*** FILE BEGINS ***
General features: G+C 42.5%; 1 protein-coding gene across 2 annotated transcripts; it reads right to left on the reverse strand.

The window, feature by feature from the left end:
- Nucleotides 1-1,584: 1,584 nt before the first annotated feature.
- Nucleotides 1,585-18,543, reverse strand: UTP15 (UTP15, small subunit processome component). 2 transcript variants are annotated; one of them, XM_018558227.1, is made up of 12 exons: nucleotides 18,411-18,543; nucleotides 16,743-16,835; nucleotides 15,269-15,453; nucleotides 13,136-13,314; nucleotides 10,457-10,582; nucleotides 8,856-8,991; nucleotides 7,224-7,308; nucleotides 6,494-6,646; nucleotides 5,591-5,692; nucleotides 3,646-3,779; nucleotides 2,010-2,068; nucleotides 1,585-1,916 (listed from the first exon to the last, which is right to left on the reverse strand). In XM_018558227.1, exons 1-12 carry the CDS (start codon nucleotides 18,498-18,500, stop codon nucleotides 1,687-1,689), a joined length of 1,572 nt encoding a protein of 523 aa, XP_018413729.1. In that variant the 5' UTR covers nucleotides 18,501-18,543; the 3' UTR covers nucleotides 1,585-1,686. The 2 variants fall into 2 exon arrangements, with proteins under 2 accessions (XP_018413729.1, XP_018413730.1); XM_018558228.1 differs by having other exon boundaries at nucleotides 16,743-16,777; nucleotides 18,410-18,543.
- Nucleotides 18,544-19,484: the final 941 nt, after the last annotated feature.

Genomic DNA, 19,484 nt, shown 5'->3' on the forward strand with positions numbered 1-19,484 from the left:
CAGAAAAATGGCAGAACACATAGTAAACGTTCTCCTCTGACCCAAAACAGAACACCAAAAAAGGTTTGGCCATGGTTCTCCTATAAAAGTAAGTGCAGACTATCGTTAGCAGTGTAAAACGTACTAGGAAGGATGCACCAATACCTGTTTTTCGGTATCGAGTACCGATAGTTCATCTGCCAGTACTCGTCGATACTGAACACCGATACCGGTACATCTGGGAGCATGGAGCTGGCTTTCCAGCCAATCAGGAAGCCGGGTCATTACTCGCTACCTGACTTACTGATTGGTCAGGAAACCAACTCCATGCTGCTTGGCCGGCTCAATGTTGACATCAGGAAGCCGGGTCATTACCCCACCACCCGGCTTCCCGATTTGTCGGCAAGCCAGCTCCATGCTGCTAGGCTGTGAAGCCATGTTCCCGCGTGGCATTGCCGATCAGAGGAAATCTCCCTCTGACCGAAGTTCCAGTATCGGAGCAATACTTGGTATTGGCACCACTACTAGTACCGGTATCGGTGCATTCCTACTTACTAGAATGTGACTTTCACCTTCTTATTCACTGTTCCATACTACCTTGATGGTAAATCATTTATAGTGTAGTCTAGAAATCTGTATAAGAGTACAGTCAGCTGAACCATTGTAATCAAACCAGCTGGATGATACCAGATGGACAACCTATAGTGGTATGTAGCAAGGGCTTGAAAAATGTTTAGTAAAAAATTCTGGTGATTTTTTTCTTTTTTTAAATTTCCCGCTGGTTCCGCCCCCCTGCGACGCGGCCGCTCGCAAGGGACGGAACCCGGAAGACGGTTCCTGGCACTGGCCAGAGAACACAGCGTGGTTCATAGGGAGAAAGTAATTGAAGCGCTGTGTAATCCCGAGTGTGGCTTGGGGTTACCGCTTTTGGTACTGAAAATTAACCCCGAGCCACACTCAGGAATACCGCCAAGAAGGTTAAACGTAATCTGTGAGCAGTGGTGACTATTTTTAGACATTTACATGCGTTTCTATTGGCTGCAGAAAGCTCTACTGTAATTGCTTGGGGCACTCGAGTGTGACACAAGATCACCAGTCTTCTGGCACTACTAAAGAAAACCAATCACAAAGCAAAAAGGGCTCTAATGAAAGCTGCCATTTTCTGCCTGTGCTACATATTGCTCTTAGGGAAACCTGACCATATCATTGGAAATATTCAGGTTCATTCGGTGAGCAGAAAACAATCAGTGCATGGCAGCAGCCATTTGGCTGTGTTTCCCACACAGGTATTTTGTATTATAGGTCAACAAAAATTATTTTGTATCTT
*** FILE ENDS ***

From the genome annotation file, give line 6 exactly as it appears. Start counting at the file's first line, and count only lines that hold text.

Genomic DNA, 19,484 nt, shown 5'->3' on the forward strand with positions numbered 1-19,484 from the left: